"Whether by design or not, Alvin "Spike" Rhiando is something of an enigma. Much of his life was surrounded in doubt and confusion, but he was certainly a well-liked character in the early days of the 500 era.
Spike was probably Canadian, born in Saskatchewan, though he was also reported as both American and even Mexican – others would suggest he had got no nearer Canada than the Greenford cinder track! He claimed that his parents were trapeze artists, and that as a child he was part of the act. He also claimed that he was scheduled to come to Europe on the Lusitania, on its fateful journey in 1915.
In 1933, he did move to England, with the aim of establishing American-style Midget racing on the existing motorcycle cinder tracks. Although certainly more dramatic than the existing British alternatives on the long tracks (such as Crystal Palace, Lea Bridge, and Greenford) and stadium-based short tracks, the idea never really caught on. Contemporary reports all appeared to suffix Spike’s name with “the American dirt track racing ace”, although there is little evidence to justify this title.
Through the war years, Spike apparently worked for the British arm of the Caterpillar company. The post-war government of Clement Attlee initiated the notorious Tanganyika Groundnut Project, and Spike saw the opportunity to make good money from his knowledge of earth-moving. He lasted nearly two years, returning from the fiasco with a comfortable nest egg.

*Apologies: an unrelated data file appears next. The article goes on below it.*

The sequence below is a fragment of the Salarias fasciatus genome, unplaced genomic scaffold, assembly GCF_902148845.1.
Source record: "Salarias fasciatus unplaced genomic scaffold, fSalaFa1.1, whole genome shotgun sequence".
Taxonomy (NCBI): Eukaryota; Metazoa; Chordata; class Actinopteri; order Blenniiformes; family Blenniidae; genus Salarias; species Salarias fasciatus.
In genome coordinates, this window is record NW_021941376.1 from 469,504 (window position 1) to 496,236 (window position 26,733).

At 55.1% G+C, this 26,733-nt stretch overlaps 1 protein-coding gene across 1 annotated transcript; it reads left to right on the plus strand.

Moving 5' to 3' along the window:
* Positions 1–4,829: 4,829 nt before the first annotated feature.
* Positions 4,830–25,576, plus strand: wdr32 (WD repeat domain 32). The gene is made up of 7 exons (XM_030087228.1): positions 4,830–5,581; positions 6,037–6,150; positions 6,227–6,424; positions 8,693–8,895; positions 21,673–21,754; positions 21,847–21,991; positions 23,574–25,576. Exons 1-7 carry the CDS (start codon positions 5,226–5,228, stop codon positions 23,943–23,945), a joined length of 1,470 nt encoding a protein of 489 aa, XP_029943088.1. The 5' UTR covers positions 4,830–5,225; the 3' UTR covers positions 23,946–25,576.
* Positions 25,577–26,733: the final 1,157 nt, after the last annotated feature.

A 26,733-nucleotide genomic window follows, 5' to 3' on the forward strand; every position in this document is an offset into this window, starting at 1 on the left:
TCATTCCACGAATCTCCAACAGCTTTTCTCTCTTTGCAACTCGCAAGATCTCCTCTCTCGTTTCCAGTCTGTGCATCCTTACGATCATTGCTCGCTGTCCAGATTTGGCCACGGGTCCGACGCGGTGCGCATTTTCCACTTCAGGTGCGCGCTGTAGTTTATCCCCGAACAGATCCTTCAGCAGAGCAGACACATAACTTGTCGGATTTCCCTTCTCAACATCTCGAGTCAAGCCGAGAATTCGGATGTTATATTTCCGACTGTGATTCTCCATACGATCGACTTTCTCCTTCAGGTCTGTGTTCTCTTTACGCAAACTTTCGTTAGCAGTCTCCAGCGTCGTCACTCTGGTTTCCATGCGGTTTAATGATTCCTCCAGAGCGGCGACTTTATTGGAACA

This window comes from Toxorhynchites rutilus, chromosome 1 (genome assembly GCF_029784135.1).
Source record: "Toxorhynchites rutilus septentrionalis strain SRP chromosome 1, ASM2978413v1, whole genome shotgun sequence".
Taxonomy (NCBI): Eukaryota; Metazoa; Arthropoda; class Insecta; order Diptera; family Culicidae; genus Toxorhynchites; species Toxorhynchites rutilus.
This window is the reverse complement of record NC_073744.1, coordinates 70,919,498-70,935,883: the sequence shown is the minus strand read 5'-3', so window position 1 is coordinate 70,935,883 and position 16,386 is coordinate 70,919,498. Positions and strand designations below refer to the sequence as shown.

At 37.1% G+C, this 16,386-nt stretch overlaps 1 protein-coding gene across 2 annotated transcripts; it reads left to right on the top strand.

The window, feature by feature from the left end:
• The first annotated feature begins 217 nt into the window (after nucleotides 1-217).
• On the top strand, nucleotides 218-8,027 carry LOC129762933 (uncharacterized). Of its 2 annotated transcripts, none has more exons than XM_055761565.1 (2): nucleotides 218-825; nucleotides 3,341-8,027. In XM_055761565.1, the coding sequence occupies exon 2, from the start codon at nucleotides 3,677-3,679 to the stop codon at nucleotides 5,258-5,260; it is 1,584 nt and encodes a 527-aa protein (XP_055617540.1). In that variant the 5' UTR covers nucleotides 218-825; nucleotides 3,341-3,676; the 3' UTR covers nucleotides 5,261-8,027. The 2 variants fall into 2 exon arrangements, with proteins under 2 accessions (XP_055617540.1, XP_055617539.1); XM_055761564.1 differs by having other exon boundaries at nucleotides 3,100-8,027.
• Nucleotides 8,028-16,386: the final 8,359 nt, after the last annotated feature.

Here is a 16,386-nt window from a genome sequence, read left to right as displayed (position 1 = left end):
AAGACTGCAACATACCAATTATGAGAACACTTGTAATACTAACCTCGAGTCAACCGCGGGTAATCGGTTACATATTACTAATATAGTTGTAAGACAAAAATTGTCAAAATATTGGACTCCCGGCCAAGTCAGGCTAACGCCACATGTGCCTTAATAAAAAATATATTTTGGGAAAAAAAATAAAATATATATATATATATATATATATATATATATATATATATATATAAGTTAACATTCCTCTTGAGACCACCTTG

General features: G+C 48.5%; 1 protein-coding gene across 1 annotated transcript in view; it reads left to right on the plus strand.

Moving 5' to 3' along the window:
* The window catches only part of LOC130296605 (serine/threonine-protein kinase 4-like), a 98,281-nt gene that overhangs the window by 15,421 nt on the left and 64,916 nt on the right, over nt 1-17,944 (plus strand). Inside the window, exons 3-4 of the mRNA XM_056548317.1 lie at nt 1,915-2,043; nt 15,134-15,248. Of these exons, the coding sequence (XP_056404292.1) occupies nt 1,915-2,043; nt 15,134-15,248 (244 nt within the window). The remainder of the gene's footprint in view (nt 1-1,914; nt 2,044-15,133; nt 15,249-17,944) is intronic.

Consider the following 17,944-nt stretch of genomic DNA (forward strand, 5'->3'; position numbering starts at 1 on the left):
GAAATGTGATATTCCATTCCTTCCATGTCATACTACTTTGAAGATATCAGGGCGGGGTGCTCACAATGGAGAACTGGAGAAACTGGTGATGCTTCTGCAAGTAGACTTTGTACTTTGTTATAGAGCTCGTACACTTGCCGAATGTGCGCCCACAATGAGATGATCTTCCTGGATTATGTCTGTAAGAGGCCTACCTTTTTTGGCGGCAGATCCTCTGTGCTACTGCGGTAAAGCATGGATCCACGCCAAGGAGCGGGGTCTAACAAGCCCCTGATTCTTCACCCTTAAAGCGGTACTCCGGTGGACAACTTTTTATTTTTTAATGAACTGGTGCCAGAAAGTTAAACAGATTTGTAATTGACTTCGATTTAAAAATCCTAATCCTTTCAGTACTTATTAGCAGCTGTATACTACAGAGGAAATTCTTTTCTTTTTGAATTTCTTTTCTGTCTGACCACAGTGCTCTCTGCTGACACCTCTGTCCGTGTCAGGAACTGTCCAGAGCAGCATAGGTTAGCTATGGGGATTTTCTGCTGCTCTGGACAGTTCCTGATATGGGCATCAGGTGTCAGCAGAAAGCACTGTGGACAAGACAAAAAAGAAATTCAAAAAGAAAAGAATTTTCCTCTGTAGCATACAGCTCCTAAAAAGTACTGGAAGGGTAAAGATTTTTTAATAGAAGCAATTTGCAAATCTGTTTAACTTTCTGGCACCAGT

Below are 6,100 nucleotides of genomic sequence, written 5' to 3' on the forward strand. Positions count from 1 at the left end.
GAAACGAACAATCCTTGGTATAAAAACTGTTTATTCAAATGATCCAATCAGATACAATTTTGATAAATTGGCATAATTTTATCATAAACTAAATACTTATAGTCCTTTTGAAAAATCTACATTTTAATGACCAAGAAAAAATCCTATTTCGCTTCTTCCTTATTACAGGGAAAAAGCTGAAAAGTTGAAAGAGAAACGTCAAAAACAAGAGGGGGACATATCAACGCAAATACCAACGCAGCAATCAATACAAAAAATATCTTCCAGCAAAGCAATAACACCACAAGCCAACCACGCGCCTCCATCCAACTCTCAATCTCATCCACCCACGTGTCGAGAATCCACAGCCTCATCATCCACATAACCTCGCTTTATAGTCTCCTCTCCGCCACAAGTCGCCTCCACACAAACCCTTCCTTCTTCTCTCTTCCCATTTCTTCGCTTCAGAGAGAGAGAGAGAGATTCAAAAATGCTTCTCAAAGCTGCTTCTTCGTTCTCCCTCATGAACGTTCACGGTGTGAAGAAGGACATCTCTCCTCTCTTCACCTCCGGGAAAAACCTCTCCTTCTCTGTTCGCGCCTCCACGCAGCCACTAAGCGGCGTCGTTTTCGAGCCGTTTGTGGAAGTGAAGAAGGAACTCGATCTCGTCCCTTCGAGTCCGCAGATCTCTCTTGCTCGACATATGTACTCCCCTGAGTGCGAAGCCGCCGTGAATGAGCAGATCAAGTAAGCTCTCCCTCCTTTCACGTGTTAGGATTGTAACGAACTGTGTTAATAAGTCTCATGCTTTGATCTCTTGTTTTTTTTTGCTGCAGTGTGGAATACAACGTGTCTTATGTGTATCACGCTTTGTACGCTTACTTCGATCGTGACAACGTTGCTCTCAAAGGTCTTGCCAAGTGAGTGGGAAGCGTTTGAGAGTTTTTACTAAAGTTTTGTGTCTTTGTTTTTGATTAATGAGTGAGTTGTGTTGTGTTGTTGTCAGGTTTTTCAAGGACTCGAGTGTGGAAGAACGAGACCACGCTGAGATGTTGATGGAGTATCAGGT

Spike’s mind was now on other things, and his racing programme reduced. He had become interested in the new glass fibre material. He came up with a very neat scooter concept and built a prototype.
To prove the concept, he decided to ride it from London to Cape Town. In typical Spike-style, preparation basically involved packing a small bag and setting off! Somewhere in the Sahara, he was found in a very poor state, resting in the shade of a large rock, by a patrol of the French Foreign Legion. The scooter had worked fine, and may still be by that rock.
For all the stories told about (and perhaps by) Spike, there is little doubt that he was one of the characters of the movement, and was fondly remembered by all who knew him, especially for his taste for lurid shirts most out of keeping with austerity Britain.
Alvin "Spike" Rhiando was, and still is, a mystery."